With National Association of Manufacturers, Sinema Discusses How Commonsense Solutions to the Border and Immigration Crisis Can Help Solve Workforce Challenges

Apr 24, 2023

Senator highlighted her bipartisan proposal to address the immigration and border security challenges facing Arizona 

PHOENIX – Arizona senior Senator Kyrsten Sinema held a roundtable focused on finding solutions to ongoing workforce shortages and challenges with the National Association of Manufacturers and local manufacturing companies.
During the discussion, Sinema highlighted how she’s laser-focused on delivering real, lasting solutions to the ongoing security and humanitarian crisis at the Southwest border – which she emphasized will relieve ongoing workforce challenges.
“As I travel across Arizona, I hear from employers of all sizes about the challenges they face filling jobs – this is especially true in the manufacturing sector. That is why I’ve been hard at work identifying realistic solutions,” said Sinema. 
“The majority of Americans agree that the United States has a broken and unreliable immigration system, and our industry is united in the belief that this broken system is harming manufacturers’ competitiveness. With nearly 700,000 open jobs in manufacturing today and millions to fill this decade, immigration must be part of the solution,” said Jay Timmons, CEO of National Association of Manufacturers. “We must stay true to the values that have made America exceptional and kept manufacturing strong: free enterprise, competitiveness, individual liberty and equal opportunity, and that requires a functioning immigration system that address economy needs, as well as security and humanitarian concerns. Today’s discussion is an important step in the path toward building consensus for advancing immigration reforms, and we thank the Arizona Chamber of Commerce and Industry and Senator Sinema for their leadership.”
“Mercury was delighted to host Senator Sinema and global technology manufacturing leaders for this important conversation,” said Tom Smelker, Mercury’s Vice President and General Manager of Microsystems. “The vast majority of advanced semiconductor packaging is done in southeast Asia today, and the United States recognizes the need for more secure domestic capacity. But our skilled labor workforce is constrained, and we need a faster path to bring in more talent.”
Sinema spoke about how the significant labor shortage impacts the manufacturing industry, and expressed support for the H-2B visa program that helps ease the strain on employers. Last year, Sinema called on the Administration to release an additional 35,000 H-2B visas for the second half of fiscal year 2022 and more than 64,000 additional visas for fiscal year 2023. This action helped Arizona employers who depend on seasonal workers to meet their staffing needs.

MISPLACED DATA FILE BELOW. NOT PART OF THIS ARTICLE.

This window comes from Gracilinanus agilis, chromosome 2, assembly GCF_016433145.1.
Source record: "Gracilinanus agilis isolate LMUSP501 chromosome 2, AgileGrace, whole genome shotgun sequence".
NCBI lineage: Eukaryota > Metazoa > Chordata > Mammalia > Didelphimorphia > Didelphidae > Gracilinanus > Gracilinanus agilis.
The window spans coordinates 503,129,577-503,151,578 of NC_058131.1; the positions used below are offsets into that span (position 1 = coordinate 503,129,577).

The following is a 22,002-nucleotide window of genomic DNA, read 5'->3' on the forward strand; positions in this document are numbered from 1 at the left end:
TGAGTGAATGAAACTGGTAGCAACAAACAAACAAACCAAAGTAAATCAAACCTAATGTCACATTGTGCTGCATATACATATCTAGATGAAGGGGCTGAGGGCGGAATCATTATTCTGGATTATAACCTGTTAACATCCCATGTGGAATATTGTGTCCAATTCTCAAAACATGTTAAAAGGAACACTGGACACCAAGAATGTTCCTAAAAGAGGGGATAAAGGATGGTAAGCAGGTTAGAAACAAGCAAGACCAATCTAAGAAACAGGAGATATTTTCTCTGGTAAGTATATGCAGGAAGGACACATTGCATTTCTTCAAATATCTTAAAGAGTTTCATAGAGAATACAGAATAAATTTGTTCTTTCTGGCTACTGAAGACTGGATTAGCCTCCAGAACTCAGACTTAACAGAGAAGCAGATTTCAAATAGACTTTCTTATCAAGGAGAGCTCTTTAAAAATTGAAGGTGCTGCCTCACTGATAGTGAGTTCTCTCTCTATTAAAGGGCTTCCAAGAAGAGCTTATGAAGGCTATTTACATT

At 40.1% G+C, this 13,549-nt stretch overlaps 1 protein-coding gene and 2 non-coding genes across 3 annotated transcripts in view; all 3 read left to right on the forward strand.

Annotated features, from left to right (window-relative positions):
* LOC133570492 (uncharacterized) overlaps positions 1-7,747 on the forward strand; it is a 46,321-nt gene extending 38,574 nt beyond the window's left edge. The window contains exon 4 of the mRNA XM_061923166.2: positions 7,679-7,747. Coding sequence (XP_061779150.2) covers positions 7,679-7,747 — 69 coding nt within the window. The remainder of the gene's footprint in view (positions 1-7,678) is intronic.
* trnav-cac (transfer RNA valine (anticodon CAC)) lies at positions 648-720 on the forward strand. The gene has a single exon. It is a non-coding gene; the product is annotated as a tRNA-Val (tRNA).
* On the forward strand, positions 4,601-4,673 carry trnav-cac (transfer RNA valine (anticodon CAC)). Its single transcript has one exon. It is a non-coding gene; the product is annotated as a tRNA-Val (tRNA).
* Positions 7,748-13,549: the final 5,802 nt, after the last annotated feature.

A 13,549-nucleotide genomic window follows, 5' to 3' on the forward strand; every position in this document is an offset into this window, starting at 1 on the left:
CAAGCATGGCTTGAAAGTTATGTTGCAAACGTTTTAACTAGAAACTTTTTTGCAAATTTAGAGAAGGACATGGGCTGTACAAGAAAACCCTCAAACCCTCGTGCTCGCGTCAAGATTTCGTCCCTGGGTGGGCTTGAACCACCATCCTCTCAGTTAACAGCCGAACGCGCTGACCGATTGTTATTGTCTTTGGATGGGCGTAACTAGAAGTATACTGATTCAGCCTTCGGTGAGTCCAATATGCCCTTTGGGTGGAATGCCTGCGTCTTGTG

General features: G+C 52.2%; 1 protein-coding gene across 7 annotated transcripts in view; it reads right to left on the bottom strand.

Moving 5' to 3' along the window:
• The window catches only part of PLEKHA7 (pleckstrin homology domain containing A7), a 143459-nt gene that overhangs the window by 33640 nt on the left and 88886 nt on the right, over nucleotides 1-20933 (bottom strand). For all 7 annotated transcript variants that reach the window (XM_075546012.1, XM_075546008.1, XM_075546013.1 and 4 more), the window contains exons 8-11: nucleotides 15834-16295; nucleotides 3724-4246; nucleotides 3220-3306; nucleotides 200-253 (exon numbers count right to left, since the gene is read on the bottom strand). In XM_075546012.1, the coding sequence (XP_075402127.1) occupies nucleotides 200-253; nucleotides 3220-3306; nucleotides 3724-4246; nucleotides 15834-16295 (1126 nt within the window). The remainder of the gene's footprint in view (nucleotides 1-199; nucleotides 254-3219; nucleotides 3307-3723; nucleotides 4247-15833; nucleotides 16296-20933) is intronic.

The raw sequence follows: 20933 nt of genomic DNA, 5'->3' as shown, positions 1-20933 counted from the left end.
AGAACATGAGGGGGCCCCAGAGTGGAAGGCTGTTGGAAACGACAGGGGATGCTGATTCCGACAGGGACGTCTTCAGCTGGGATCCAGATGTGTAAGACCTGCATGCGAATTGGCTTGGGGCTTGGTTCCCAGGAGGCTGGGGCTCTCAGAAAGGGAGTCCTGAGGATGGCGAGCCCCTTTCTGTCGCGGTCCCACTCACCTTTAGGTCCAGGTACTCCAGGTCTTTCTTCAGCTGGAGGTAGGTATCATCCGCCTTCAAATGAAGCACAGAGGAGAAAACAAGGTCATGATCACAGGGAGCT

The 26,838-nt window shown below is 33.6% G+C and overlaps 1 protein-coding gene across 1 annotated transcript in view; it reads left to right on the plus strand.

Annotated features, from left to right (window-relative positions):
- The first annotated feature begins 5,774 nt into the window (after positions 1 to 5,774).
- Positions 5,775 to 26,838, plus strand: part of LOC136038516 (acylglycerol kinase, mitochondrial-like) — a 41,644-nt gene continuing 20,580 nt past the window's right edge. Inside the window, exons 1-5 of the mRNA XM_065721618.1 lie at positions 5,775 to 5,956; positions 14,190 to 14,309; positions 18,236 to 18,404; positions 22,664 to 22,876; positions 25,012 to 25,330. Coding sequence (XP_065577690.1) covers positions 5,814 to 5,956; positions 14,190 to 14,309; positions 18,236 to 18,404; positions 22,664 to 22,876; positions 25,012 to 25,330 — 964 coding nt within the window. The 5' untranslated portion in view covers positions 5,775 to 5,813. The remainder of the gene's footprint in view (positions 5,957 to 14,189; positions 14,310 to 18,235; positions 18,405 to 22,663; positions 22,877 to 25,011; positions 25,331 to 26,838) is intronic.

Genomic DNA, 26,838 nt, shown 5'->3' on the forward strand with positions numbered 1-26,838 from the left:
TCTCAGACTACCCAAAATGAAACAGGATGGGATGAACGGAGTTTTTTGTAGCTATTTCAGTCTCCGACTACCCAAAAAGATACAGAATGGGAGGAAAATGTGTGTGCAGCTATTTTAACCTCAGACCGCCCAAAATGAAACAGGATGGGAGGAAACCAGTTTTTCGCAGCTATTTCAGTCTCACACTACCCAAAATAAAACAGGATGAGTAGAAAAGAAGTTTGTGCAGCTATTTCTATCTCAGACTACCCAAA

Focusing on solutions, Sinema detailed her bipartisan proposal with Republican Senator Thom Tillis to reform the employment visa system to solve workforce challenges and ensure our nation’s global competitiveness; fuel investments in Border Patrol Agents and U.S. Customs and Border Protection (CBP) Office of Field Operations Officers; improve control of the border through increased enforcement, technology, resources, and more; modernize the asylum system; and establish a pathway for legal citizenship for roughly 2 million Dreamers who were brought to this country when they were children through no fault of their own.
The National Association of Manufacturers (NAM) supported Sinema’s bipartisan infrastructure law – which puts thousands of skilled Arizonans to work building rail lines, roads, bridges, and restoring Arizona’s crumbling infrastructure. 
Last year, Sinema met with NAM to discuss how her bipartisan Chips and Science law positions Arizona to lead the next phase of American innovation and manufacturing. Sinema’s Chips and Science law provides more than $52 billion to boost domestic semiconductor manufacturing, reduce reliance on foreign countries like China, and enhance the United States’ global competitiveness.